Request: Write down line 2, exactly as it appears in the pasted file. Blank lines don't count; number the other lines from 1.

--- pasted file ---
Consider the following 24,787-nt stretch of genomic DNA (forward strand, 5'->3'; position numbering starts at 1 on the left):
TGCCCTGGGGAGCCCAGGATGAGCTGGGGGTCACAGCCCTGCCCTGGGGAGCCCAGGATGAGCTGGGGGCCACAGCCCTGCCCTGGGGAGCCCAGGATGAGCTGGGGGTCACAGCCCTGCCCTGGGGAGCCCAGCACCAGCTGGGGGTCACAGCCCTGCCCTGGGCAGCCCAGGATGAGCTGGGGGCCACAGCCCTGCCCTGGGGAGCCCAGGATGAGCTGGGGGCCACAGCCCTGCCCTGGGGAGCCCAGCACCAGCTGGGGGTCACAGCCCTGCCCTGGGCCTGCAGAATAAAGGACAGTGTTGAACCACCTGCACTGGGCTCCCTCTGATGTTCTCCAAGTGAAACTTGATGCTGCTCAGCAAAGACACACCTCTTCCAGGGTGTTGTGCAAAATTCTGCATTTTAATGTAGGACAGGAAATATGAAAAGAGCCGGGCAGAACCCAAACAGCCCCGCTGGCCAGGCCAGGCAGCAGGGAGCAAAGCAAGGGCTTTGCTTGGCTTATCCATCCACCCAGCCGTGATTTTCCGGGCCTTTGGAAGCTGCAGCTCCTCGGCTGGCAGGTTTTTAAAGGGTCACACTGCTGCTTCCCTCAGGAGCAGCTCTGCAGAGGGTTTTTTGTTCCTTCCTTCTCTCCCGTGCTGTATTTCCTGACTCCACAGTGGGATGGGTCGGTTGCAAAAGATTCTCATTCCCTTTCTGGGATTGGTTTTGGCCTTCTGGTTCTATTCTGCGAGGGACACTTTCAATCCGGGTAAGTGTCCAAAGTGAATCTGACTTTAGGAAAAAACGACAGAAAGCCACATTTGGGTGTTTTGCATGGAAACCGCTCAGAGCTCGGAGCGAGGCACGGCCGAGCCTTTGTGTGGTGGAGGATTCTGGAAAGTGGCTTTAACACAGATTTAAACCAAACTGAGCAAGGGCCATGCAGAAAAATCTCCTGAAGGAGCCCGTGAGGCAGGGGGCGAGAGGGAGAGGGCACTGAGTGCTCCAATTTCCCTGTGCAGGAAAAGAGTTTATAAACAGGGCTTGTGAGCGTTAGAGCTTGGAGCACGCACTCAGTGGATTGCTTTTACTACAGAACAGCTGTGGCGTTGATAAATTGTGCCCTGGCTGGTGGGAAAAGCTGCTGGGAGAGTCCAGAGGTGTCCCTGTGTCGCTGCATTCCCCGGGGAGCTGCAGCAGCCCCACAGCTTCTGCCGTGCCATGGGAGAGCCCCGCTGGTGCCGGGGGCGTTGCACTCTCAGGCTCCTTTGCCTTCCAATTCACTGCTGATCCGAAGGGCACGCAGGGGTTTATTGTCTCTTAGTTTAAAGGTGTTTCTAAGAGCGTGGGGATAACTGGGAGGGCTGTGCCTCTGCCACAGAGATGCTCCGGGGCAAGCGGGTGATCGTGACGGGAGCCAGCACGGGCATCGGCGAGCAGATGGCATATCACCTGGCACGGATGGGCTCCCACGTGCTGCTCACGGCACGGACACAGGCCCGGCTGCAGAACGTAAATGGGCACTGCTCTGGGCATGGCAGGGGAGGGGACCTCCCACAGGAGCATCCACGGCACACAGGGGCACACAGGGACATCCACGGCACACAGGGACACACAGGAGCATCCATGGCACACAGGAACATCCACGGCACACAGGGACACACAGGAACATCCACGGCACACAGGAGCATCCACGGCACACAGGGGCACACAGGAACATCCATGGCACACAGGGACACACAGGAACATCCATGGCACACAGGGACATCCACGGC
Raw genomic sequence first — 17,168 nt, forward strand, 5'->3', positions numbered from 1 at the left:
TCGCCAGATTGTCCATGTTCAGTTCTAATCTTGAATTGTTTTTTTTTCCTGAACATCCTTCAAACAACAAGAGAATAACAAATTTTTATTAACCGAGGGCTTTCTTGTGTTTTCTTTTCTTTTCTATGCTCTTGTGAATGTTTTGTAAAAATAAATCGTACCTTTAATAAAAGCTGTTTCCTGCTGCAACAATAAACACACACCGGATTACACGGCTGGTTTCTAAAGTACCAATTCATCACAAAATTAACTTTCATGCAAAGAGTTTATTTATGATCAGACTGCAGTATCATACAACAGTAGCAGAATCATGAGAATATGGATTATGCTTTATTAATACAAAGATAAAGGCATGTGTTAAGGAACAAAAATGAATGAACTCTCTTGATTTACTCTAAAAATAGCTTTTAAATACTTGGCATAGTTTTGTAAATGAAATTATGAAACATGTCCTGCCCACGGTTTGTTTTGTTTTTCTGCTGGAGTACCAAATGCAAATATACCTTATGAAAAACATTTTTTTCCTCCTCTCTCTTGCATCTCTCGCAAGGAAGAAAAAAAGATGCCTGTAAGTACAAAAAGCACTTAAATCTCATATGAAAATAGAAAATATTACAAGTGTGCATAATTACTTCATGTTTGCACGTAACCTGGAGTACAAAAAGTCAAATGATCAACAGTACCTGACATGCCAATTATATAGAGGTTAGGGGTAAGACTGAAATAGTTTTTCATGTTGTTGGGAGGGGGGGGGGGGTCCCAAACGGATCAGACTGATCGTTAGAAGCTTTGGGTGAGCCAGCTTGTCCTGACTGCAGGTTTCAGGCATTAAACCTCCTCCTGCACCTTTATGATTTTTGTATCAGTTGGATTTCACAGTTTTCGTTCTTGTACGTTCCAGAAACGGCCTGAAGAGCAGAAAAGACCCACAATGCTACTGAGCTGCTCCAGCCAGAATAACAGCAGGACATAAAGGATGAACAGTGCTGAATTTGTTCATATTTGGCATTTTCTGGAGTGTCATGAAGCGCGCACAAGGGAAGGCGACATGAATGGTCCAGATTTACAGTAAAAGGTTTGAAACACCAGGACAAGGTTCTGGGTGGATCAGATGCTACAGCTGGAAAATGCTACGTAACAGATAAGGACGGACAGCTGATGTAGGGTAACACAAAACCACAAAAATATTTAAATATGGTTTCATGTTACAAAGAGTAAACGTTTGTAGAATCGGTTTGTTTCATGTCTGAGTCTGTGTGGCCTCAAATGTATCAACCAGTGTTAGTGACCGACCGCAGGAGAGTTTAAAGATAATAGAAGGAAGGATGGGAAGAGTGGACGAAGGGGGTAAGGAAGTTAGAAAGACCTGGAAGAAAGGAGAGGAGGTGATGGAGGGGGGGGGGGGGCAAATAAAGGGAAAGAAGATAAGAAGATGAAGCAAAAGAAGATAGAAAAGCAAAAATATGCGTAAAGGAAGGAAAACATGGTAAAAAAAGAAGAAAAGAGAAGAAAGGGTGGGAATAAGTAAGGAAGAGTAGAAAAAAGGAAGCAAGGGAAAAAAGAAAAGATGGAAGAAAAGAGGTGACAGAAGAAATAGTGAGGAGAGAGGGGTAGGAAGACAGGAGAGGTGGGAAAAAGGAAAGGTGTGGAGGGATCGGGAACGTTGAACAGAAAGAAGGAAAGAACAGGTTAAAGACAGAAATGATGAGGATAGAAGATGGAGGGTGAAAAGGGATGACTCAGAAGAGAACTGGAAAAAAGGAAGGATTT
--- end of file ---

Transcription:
TGCCCTGGGGAGCCCAGGATGAGCTGGGGGTCACAGCCCTGCCCTGGGGAGCCCAGGATGAGCTGGGGGCCACAGCCCTGCCCTGGGGAGCCCAGGATGAGCTGGGGGTCACAGCCCTGCCCTGGGGAGCCCAGCACCAGCTGGGGGTCACAGCCCTGCCCTGGGCAGCCCAGGATGAGCTGGGGGCCACAGCCCTGCCCTGGGGAGCCCAGGATGAGCTGGGGGCCACAGCCCTGCCCTGGGGAGCCCAGCACCAGCTGGGGGTCACAGCCCTGCCCTGGGCCTGCAGAATAAAGGACAGTGTTGAACCACCTGCACTGGGCTCCCTCTGATGTTCTCCAAGTGAAACTTGATGCTGCTCAGCAAAGACACACCTCTTCCAGGGTGTTGTGCAAAATTCTGCATTTTAATGTAGGACAGGAAATATGAAAAGAGCCGGGCAGAACCCAAACAGCCCCGCTGGCCAGGCCAGGCAGCAGGGAGCAAAGCAAGGGCTTTGCTTGGCTTATCCATCCACCCAGCCGTGATTTTCCGGGCCTTTGGAAGCTGCAGCTCCTCGGCTGGCAGGTTTTTAAAGGGTCACACTGCTGCTTCCCTCAGGAGCAGCTCTGCAGAGGGTTTTTTGTTCCTTCCTTCTCTCCCGTGCTGTATTTCCTGACTCCACAGTGGGATGGGTCGGTTGCAAAAGATTCTCATTCCCTTTCTGGGATTGGTTTTGGCCTTCTGGTTCTATTCTGCGAGGGACACTTTCAATCCGGGTAAGTGTCCAAAGTGAATCTGACTTTAGGAAAAAACGACAGAAAGCCACATTTGGGTGTTTTGCATGGAAACCGCTCAGAGCTCGGAGCGAGGCACGGCCGAGCCTTTGTGTGGTGGAGGATTCTGGAAAGTGGCTTTAACACAGATTTAAACCAAACTGAGCAAGGGCCATGCAGAAAAATCTCCTGAAGGAGCCCGTGAGGCAGGGGGCGAGAGGGAGAGGGCACTGAGTGCTCCAATTTCCCTGTGCAGGAAAAGAGTTTATAAACAGGGCTTGTGAGCGTTAGAGCTTGGAGCACGCACTCAGTGGATTGCTTTTACTACAGAACAGCTGTGGCGTTGATAAATTGTGCCCTGGCTGGTGGGAAAAGCTGCTGGGAGAGTCCAGAGGTGTCCCTGTGTCGCTGCATTCCCCGGGGAGCTGCAGCAGCCCCACAGCTTCTGCCGTGCCATGGGAGAGCCCCGCTGGTGCCGGGGGCGTTGCACTCTCAGGCTCCTTTGCCTTCCAATTCACTGCTGATCCGAAGGGCACGCAGGGGTTTATTGTCTCTTAGTTTAAAGGTGTTTCTAAGAGCGTGGGGATAACTGGGAGGGCTGTGCCTCTGCCACAGAGATGCTCCGGGGCAAGCGGGTGATCGTGACGGGAGCCAGCACGGGCATCGGCGAGCAGATGGCATATCACCTGGCACGGATGGGCTCCCACGTGCTGCTCACGGCACGGACACAGGCCCGGCTGCAGAACGTAAATGGGCACTGCTCTGGGCATGGCAGGGGAGGGGACCTCCCACAGGAGCATCCACGGCACACAGGGGCACACAGGGACATCCACGGCACACAGGGACACACAGGAGCATCCATGGCACACAGGAACATCCACGGCACACAGGGACACACAGGAACATCCACGGCACACAGGAGCATCCACGGCACACAGGGGCACACAGGAACATCCATGGCACACAGGGACACACAGGAACATCCATGGCACACAGGGACATCCACGGC